No. For it to be a sacrifice fly, a runner must score.
A sacrifice fly is a fly ball that is caught for an Out, but that allows a runner to tag up and score. A sacrifice bunt is a ball that is "tapped" with the intent of sacrificing an Out (the batter) to advance the runner or runners on base.
It is a fly ball that's hit deep enough to the outfield so a base runner can successfully advance to the next base. The batter is not charged with an at bat, but credited with a sacrifice and does not effect his batting average..When a runner is on 3rd and scores on the play, an RBI is credited to the batter.
no it is not a sacrifice- just a regular at bat and fly out
MLB Rule 10.08d is pretty clear: "Score a sacrifice fly when, before two are out, the batter hits a ball in flight handled by an outfielder or an infielder running in the outfield in fair or foul territory that (1) is caught, and a runner scores after the catch, or (2) is dropped, and a runner scores, if in the scorer's judgment the runner could have scored after the catch had the fly been caught. Thus, if a base runner advances to another base after tagging up but does not score, it is a fly out, but NOT a sacrifice fly.
It would depend on where the base runner is .... if the runner is on 1st or 2nd then NO... but if the runner is on 3rd and scores then YES ...
No, it is not considered a sacrifice unless the batter is advanced as a result of a bunt. Also, a fly ball that is caught is only considered a sacrifice if a runner tags and scores on the play. If a runner tags at 1B or 2B on the caught fly ball, and advances one base, it is not considered a sacrifice fly.
Yes. The only time it is not an official "At Bat", is if a batter reaches base on a base on balls, hit by pitch or catcher interference. A batter is also not charged with an "At Bat" if he hits a sacrifice fly (a fly ball out that results in a runner tagging up and scoring), or a sacrifice bunt that advances a runner or runners. He is also not charged with an "At Bat" if the batter reaches base as a result of an error on a sacrifice fly or sacrifice bunt.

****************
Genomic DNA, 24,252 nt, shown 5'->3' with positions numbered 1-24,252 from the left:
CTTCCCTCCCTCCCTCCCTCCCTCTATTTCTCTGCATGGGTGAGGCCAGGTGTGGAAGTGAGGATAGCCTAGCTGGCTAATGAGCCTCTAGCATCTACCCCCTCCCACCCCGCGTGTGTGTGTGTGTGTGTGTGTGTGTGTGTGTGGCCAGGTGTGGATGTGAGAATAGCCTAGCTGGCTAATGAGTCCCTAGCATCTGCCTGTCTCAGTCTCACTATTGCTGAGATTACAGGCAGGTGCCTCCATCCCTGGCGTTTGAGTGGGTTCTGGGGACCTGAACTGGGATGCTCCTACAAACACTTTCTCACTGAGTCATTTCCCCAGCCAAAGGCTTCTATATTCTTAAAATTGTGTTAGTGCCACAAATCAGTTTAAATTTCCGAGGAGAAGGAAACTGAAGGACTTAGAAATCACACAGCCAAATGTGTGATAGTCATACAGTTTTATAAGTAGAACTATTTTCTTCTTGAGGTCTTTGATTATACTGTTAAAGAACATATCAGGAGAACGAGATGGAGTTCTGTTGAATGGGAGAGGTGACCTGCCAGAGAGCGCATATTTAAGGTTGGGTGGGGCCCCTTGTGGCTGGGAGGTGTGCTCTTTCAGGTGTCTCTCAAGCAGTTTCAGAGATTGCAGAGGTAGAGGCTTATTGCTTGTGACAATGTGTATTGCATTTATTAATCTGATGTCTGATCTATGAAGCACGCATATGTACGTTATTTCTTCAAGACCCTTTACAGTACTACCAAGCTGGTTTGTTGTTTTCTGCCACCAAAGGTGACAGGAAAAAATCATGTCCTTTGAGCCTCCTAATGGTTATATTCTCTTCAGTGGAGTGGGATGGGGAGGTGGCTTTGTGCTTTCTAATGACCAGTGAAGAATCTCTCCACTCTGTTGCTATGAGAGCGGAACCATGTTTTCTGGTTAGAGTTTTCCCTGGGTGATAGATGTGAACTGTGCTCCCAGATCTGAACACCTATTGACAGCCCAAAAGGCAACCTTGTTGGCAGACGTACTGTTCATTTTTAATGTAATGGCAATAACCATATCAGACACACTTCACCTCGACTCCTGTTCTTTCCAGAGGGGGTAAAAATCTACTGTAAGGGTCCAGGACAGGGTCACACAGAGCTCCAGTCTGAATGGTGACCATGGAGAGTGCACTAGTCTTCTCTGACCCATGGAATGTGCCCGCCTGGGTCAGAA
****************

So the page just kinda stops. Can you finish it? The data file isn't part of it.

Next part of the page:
No. A sacrifice is only recorded on a fly ball or a bunt. There is no such thing as a "sacrifice ground out".
yes, if it is a fly ball and it gets caught, any base runner can try to go to the next base. for example, a runner on third tags up on a fly ball. the right fielder catches it in foul territory. as long as the runner on third is on the base or goes back and touches it after leading off, she can try to steal home.
If the ball is caught and there is less than 2 outs and it is deep enough for the runner to score it is called a sacrifice fly ball
A fly ball that advances a runner from second to third is not counted as a sacrifice fly, and it does count as an at bat. Unless a runner scores on a fly ball, the batter is charged with an at bat.
It's a sacrifice fly. The batter is credited with an RBI, and the at-bat does not count against his batting average. The runner on second is inconsequential to the scoring decision.
A sacrifice fly in softball is when they batter sacrifices themselves (meaning they are getting an out) to score the runner or to move the runner into scoring position.